</TargetSystem> <Command>/tmp/SampleScript.sh</Command> <Interval>300</Interval> </Configuration> </UnitMonitor> </Monitors> </Monitoring> <Presentation> <StringResources> <StringResource ID="Microsoft.Sample.RunScript.AlertMessage" /> </StringResources> </Presentation> <LanguagePacks> <LanguagePack ID="ENU" IsDefault="true"> <DisplayStrings> <DisplayString ElementID="Microsoft.Sample.ScriptMonitor"> <Name>Script Monitor (Sample)</Name> <Description>This MP shows how to run a script on a remote Unix/Linux computer and set a
Monitor state based on the return code.</Description> </DisplayString> <DisplayString ElementID="Microsoft.Sample.RunScript.Task"> <Name>Run Script (Sample)</Name> <Description>This Task runs a script on the remote Unix/Linux computer. The Script name
can be overridden.</Description> </DisplayString> <DisplayString ElementID="Microsoft.Sample.RunScript.Monitor"> <Name>Run Script (Sample)</Name> <Description>This Monitor runs a script on the remote Unix/Linux computer and based on the
Return Code sets the Monitor state.</Description> </DisplayString> <DisplayString ElementID="Microsoft.Sample.RunScript.AlertMessage"> <Name>An Error has been detected (Sample)</Name> <Description>A Script has been executed on the remote Unix/Linux computer and the return
code indicates a problem.</Description> </DisplayString> </DisplayStrings> </LanguagePack> </LanguagePacks> </ManagementPack>

NOTE: When you load the MP, it will start to run on any machine that has the script. If you don't want it to run for all machines, you should reconfigure the target class to something different. To do this, just open the MP in the Authoring Console (not the Authoring pane in the Admin Console) and go to Monitors > Microsoft.Unix.Computer > System.Health.EntityState > System.Health.AvailabilityState then right-click  on Microsoft.Sample.RunsScript.Monitor and select Properties. Click the button next to Target and select a new target from the list. If the target you want is not in the list, you'll need to add that MP as a reference, then go back and do this.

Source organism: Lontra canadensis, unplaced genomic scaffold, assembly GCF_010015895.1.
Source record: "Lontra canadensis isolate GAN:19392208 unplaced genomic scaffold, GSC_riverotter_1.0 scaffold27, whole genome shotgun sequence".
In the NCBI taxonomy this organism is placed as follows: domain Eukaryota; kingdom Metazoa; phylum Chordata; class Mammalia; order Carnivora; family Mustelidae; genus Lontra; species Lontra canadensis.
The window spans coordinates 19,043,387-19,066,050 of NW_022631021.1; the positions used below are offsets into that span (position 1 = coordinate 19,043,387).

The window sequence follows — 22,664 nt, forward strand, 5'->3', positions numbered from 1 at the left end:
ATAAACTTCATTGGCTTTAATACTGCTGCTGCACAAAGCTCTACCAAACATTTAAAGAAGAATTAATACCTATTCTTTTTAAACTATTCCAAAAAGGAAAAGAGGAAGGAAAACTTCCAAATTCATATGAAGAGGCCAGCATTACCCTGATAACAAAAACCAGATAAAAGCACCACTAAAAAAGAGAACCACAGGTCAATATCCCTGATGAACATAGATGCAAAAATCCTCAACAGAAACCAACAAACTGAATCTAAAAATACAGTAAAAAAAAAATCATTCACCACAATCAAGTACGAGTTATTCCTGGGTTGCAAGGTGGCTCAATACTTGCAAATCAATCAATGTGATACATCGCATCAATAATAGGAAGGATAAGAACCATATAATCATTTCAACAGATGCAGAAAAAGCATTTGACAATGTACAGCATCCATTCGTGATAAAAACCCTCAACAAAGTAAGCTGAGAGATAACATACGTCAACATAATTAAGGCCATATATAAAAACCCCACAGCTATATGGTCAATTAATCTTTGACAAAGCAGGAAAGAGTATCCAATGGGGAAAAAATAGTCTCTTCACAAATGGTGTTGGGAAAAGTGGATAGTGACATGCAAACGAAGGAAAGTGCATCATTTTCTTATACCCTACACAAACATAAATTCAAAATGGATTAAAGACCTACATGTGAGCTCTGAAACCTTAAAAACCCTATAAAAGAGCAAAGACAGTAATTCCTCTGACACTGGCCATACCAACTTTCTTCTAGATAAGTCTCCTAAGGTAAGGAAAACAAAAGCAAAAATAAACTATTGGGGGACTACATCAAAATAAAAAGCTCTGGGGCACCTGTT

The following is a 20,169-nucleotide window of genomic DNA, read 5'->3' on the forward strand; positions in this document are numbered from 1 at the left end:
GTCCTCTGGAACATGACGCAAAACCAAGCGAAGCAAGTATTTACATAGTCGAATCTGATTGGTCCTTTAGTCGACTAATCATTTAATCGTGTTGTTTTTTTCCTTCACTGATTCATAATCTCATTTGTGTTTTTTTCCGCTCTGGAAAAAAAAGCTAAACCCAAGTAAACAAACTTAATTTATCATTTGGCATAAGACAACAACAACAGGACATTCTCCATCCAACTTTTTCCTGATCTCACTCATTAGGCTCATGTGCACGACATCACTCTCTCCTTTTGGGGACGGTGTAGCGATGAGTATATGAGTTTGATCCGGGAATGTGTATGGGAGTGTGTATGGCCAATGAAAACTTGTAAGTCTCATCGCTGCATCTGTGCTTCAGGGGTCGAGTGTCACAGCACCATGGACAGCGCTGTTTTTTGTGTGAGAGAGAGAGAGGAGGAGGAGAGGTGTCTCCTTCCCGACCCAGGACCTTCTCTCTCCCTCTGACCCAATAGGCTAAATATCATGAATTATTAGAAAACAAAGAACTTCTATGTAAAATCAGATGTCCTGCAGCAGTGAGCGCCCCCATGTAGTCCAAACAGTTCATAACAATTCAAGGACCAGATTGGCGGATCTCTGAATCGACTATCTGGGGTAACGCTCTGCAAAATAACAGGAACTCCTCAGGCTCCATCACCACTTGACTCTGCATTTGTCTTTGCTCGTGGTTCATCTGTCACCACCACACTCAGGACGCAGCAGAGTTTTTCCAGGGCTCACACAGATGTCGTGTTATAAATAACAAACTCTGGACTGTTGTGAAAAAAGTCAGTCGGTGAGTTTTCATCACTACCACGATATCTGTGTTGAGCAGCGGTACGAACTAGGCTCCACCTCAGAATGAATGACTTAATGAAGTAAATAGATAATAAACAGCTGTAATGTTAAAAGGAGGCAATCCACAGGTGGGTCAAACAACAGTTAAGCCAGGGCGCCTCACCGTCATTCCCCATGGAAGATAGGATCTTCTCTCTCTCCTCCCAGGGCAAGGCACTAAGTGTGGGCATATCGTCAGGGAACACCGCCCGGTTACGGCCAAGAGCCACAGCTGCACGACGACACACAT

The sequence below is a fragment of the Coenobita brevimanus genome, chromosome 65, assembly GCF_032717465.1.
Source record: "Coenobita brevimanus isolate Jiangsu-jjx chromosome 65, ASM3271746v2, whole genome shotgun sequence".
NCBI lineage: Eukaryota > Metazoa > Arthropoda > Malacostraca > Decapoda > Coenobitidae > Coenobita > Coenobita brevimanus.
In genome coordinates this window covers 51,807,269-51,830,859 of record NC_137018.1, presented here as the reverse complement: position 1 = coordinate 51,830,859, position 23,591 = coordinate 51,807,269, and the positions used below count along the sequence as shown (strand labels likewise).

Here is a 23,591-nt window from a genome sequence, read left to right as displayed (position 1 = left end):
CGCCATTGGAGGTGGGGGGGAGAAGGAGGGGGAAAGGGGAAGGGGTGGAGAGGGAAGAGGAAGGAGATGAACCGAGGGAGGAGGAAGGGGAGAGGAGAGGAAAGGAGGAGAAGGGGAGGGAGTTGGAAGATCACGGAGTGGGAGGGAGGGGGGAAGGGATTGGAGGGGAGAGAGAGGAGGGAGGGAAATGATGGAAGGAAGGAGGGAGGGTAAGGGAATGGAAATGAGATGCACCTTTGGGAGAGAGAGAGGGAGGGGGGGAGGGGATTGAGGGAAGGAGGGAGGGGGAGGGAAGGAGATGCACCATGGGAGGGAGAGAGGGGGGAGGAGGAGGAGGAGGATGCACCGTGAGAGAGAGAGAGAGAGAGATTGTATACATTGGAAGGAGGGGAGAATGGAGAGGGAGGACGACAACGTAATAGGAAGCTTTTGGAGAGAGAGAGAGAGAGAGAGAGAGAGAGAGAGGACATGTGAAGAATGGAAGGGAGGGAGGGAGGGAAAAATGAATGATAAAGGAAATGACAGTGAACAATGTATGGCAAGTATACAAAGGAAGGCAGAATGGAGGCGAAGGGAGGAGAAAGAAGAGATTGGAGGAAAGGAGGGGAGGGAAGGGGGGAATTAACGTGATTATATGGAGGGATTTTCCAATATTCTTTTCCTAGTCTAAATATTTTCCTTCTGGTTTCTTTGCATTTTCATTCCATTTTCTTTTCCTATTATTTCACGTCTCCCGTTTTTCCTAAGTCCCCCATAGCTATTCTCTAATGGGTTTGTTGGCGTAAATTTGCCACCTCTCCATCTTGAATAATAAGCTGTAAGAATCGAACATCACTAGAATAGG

Finally, if you want to change the script name that runs, just go to the properties like above and click on the Configuration tab, and change the value of Command.

Enjoy!


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  • Please add 7 and 8 and type the answer here:
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  • I really appreciate this article thanks for taking ther time to explain this....

  • I was hoping you had written an article on performance monitoring that will return a number of properties.

    I would like to be able run a stats script on a memcached server and create performance graphs based on the output. Any chance you have covered this?

  • Hi Ryan,

    I haven't covered multi-value return data yet, sorry. This basically requires having a shell script that runs on the remote computer that returns information formatted in a way that (probably XML) it can be converted to property bags for OpsMgr. I have this on my list to research, but haven't found any good existing samples of of how to do it. It might require running a VBScript or PowerShell that writes out the shell script and then processes the return string, but I haven't done all the digging yet to find the right / best solution.

  • I got this working - This is great and has opened up many opportunities for Unix/Linux/Solaris !